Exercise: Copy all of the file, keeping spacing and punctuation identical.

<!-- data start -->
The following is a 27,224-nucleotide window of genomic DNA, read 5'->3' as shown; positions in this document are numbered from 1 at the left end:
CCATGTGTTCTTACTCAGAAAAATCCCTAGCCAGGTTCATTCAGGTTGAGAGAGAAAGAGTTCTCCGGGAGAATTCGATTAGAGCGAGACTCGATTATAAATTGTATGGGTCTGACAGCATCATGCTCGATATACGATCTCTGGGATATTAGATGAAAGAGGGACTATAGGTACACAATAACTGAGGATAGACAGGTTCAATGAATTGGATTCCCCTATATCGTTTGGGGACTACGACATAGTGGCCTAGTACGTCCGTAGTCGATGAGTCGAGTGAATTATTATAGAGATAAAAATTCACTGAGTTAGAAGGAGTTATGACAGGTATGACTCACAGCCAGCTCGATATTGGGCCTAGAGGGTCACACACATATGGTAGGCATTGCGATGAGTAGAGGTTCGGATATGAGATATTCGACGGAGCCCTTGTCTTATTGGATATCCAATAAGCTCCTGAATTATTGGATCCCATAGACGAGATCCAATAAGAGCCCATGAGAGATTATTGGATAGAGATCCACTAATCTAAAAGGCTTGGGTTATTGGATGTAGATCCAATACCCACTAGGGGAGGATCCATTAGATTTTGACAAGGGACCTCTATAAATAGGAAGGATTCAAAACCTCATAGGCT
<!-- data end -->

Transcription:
The following is a 27,224-nucleotide window of genomic DNA, read 5'->3' as shown; positions in this document are numbered from 1 at the left end:
CCATGTGTTCTTACTCAGAAAAATCCCTAGCCAGGTTCATTCAGGTTGAGAGAGAAAGAGTTCTCCGGGAGAATTCGATTAGAGCGAGACTCGATTATAAATTGTATGGGTCTGACAGCATCATGCTCGATATACGATCTCTGGGATATTAGATGAAAGAGGGACTATAGGTACACAATAACTGAGGATAGACAGGTTCAATGAATTGGATTCCCCTATATCGTTTGGGGACTACGACATAGTGGCCTAGTACGTCCGTAGTCGATGAGTCGAGTGAATTATTATAGAGATAAAAATTCACTGAGTTAGAAGGAGTTATGACAGGTATGACTCACAGCCAGCTCGATATTGGGCCTAGAGGGTCACACACATATGGTAGGCATTGCGATGAGTAGAGGTTCGGATATGAGATATTCGACGGAGCCCTTGTCTTATTGGATATCCAATAAGCTCCTGAATTATTGGATCCCATAGACGAGATCCAATAAGAGCCCATGAGAGATTATTGGATAGAGATCCACTAATCTAAAAGGCTTGGGTTATTGGATGTAGATCCAATACCCACTAGGGGAGGATCCATTAGATTTTGACAAGGGACCTCTATAAATAGGAAGGATTCAAAACCTCATAGGCT